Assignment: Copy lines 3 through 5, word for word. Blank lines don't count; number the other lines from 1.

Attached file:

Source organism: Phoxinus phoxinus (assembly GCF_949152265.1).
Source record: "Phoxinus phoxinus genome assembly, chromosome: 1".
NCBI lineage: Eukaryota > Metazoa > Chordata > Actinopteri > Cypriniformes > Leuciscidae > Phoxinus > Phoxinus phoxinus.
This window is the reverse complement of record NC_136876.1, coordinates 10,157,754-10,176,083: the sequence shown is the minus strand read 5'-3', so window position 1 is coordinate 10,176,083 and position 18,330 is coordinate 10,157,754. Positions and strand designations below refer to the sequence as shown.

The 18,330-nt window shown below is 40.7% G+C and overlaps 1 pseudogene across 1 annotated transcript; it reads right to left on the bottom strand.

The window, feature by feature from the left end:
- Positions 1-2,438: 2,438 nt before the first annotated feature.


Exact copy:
NCBI lineage: Eukaryota > Metazoa > Chordata > Actinopteri > Cypriniformes > Leuciscidae > Phoxinus > Phoxinus phoxinus.
This window is the reverse complement of record NC_136876.1, coordinates 10,157,754-10,176,083: the sequence shown is the minus strand read 5'-3', so window position 1 is coordinate 10,176,083 and position 18,330 is coordinate 10,157,754. Positions and strand designations below refer to the sequence as shown.

The 18,330-nt window shown below is 40.7% G+C and overlaps 1 pseudogene across 1 annotated transcript; it reads right to left on the bottom strand.